Every couple and family that we work with has
a story many, many stories. There are happy ones and sad ones, long ones and short ones, stories that make us double over in laughter, and stories that let us see depths of despair. We love learning the story of each of our couples and families — it’s one of our favorite parts about our work. But we are not storytellers. We are story-documenters.
When we realized this, we knew that we should document ours as well. The Radian Story is the story of us, Radhika and Ian. From the day we were born to where we stand now, this is our story from babies to bride & groom.
Part 2: Second Grade (Or How Our Brothers Like to Tell It)
To be completely honest, we so enjoyed hearing about the day we were born from our parents. There’s just something about reading, in writing, from your own mothers’ perspectives, what it was like. When we started thinking about second grade, the year we met each other, we realized that we actually didn’t remember much. We certainly didn’t like each other back then; we didn’t even pay attention to each other. So we did the logical thing: we asked our younger brothers to tell the story. Like us, they are also the same age — two years younger than us. Below is their account of what we were like the year we met, and what it was like growing up with us.
From Ian’s brother, Gordon:
What was Ian like as a kid?
He could do it all. You know how today people say, “Google it”? In our family we say, “Give it to Ian.” No, Ian is not omniscient, like Google. But growing up, it sure did feel like he had all of the answers. Got a new Lego set that had too many pieces? Give it to Ian. Problems with the Internet modem? Call Ian and let him take care of it. I am not sure why we thought he would innately know how to fix these things, but he would always figure it out. There wasn’t a video game he couldn’t beat, no level too high, or boss too strong. Ian could do it.
Growing up, the first house we lived in had brick patio. Ian and I use to gather all of our army men and line them up on either side, each of us fortifying our forces to bring the other down. We would gather ammunition, otherwise knowns as sticky balls from the gumball trees in our yard. One by one, we would take turns taking aim at the others’ men. I don’t have vivid memories of whether or not one of us would win more than the other. I do however, remember the first time Ian used a flaming sticky ball. You see, our father would grill out on this brick patio.
One summer night, after we had finished dinner, Ian revolutionized the game. I didn’t see him light the first sticky ball, I just remember seeing it take out one of my squadrons. The next thing you know, our front yard looked like a medieval war zone. Ian was innovative. He continually set the bar high, as all big brothers should. The problem is, none of us have to try to reach that bar. Because, well, we can give it to Ian.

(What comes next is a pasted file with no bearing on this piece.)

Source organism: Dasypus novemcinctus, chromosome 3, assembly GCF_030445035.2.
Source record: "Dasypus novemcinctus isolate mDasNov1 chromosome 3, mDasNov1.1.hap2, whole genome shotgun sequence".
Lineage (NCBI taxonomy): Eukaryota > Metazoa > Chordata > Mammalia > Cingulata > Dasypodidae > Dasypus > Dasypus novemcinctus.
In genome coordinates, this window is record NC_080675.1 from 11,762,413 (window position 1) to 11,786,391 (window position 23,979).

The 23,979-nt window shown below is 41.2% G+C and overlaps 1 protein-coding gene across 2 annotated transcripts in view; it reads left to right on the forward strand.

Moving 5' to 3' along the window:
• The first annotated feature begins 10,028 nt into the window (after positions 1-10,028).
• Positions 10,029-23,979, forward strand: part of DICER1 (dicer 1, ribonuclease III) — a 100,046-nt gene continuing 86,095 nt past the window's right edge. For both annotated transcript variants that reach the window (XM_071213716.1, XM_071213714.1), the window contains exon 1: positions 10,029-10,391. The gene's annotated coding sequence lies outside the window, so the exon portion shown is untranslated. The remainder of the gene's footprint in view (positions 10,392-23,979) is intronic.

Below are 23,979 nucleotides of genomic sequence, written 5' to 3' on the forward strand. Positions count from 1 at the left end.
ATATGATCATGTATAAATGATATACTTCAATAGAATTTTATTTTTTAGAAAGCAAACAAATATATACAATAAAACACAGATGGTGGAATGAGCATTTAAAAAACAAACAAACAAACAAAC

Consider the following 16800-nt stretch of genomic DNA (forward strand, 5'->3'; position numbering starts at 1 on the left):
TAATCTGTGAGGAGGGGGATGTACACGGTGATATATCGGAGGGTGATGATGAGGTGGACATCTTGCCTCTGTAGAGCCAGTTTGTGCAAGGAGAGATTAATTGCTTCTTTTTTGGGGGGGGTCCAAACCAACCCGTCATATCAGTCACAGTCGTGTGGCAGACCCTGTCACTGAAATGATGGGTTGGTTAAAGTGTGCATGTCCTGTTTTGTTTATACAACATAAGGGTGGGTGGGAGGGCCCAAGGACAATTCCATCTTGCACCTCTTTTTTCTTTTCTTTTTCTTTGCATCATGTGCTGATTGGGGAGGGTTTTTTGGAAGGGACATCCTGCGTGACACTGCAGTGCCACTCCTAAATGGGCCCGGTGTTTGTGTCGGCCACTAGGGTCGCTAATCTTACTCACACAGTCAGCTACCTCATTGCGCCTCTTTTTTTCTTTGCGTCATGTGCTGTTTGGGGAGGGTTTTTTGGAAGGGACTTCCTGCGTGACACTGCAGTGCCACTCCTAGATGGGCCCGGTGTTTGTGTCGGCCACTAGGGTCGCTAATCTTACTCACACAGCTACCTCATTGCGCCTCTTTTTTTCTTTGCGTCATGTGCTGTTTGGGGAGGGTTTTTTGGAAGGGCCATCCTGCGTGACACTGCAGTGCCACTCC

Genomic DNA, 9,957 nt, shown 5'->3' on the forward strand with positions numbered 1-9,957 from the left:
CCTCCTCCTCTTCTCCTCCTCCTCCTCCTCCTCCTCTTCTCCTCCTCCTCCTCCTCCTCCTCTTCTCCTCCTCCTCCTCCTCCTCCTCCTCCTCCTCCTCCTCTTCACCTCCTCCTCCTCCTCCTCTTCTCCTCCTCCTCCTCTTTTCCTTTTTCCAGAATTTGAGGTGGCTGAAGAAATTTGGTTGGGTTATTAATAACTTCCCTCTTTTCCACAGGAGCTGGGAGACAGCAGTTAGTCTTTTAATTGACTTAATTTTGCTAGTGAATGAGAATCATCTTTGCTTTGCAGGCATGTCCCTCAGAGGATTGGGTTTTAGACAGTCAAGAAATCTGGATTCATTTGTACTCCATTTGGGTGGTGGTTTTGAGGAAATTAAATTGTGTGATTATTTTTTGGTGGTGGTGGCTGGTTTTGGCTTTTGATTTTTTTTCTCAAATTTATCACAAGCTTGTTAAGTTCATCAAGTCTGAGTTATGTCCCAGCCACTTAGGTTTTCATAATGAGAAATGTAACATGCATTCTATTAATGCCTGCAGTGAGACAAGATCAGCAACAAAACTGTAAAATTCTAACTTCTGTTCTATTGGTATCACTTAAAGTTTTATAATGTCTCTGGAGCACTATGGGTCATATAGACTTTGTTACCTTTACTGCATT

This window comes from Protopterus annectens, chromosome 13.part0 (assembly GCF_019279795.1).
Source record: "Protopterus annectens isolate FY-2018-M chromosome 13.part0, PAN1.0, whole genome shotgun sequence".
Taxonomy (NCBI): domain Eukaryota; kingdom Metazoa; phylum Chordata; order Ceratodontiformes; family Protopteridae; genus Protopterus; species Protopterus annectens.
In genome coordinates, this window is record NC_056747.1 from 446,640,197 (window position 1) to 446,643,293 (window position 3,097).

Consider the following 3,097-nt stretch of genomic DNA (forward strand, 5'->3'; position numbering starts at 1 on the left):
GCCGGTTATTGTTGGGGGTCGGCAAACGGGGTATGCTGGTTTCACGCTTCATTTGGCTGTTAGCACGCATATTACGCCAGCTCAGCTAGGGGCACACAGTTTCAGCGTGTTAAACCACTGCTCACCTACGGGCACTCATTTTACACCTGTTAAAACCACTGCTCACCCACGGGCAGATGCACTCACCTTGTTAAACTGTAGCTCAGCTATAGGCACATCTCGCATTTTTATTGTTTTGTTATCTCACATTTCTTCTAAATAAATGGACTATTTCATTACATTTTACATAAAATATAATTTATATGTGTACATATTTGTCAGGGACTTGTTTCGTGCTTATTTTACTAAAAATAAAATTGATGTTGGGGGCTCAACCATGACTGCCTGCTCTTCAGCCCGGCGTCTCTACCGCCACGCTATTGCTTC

From Radhika’s brother, Aniruddh:
Thinking of my childhood and growing up with my sister generated some fantastic memories. The best thing I remember about my sister in elementary school was her ability to convince my parents to buy the things we didn’t necessarily need. We called her the ‘lawyer.’ Whether it was Pokemon cards or a new Game Boy, it usually took both of us pleading to convince our parents, but she could usually win them over. I didn’t mind though: she used her powers often to help me get out of trouble.
Unlike me, she was studious and actually seemed to enjoy learning and reading. I never really understood why she always acted so responsibly towards things like homework, school, and learning. I always thought she was just being a know-it-all, but she was just being a typical first child.
I remember one particular night when she stayed up late to complete a project. The next day she fell asleep with her head on my shoulder on the bus ride home from school and some of the other kids laughed. Now, I realize that this all sums up my sister pretty well and it makes sense why she and Ian are a perfect fit. She’s incredibly responsible, quirky, and doesn’t care what others think of her. If she discovers a new passion, she pursues it with gusto and determination. You can tell that those characteristics match perfectly with Ian’s.
Have you ever asked your siblings about what you were like in elementary school? Leave a comment and tell us below how it went!